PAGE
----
Now that the water is clear, I retested the CYA and found it to be less than 20. I had suspected that the presence of the algae and dirt from the winter had affected the CYA turbidity test. Waterbear felt that this was the case as well. Apparently that is confirmed. Interestingly, the pool water without the CYA reagent seemed very clear in the CYA test tube, with the dot clearly visible and sharp, even when the tube was full.
    The pool was darker than it's ever been, but the water in the sample bottle was very clear in appearance. I think the presence of suspended solids can't help but influence the results of a turbidity test. Since the turbidity test appears to be non-linear based on the spacing of the markings on the tube, a small amount of additional turbidity seems like it could skew the results significantly.
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    Re: A discussion of CYA turbidity

    Somebody with a SWCG could answer this pretty easily by taking two water samples from their pool and diluting one sample with distilled water and one sample with soupy pond water. CYA reading for the pond water would be higher if algae/dirt affects the reading, and they'd be the same if it doesn't.

    Slight deviation here Dave, but can you get the fancier CYA test tubes where you raise the disc until you can see it? Does that type use more reagent? Seems to me that I could get a better read with one of those.
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    Re: A discussion of CYA turbidity

    Just wondering how the "computer test" for CYA is done, is it an opacity, or transmittance test of turbidity? Any chemical people aware of a more precise method?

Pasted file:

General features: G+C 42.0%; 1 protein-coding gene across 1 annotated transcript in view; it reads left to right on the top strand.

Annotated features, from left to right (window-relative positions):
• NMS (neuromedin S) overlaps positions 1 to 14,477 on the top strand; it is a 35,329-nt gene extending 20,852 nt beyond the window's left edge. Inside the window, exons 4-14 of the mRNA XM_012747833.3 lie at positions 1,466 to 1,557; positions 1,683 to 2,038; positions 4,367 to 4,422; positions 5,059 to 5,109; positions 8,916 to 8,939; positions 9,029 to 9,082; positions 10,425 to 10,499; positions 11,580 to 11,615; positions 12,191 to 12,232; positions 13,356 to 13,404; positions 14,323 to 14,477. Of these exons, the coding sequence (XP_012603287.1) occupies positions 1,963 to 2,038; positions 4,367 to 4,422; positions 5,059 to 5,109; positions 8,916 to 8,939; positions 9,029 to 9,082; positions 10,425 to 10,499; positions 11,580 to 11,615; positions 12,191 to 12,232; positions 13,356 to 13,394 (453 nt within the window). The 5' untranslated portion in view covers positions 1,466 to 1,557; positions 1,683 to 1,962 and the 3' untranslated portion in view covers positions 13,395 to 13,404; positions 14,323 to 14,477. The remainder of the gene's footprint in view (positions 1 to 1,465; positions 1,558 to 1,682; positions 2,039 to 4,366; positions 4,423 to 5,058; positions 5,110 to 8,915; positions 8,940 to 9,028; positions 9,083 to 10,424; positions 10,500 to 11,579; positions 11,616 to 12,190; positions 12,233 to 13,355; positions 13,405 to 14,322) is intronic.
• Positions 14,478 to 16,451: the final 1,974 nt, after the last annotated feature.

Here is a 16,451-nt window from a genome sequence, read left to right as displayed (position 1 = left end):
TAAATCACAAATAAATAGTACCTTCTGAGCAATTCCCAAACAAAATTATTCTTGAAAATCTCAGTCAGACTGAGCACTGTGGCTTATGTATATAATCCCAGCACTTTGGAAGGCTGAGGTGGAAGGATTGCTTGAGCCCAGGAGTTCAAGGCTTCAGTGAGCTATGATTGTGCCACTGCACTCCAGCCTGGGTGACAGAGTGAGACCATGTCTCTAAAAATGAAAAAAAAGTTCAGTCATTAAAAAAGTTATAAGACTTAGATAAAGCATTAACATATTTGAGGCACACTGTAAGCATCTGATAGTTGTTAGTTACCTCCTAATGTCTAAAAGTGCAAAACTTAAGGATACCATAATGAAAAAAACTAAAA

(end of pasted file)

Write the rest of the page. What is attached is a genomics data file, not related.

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    Re: A discussion of CYA turbidity

    Somebody with a SWCG could answer this pretty easily by taking two water samples from their pool and diluting one sample with distilled water and one sample with soupy pond water. CYA reading for the pond water would be higher if algae/dirt affects the reading, and they'd be the same if it doesn't.
    John, that would seem to be a plan......it's not clear to me why I couldn't do the same thing....even tho I dont have an SWG.
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    Re: A discussion of CYA turbidity

    I remember one or two people who tried the coffee filter approach and got numbers that were about 20 lower than without the coffee filter. Five or ten people have posted CYA numbers before and after defeating algae that differed by at least that much. The test is a bit variable even without complications, so it is difficult to say how repeatable those results are.
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    Re: A discussion of CYA turbidity

    Quote Originally Posted by duraleigh

    John, that would seem to be a plan......it's not clear to me why I couldn't do the same thing....even tho I dont have an SWG.
    I figure the higher CYA in a SWG pool would lend itself better to the dilution. Even 50ppm is probably enough though. You should see two 25ppm samples with 50% dilution. Lower CYA might result in diluted samples that wouldn't register on the comparator.
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    Re: A discussion of CYA turbidity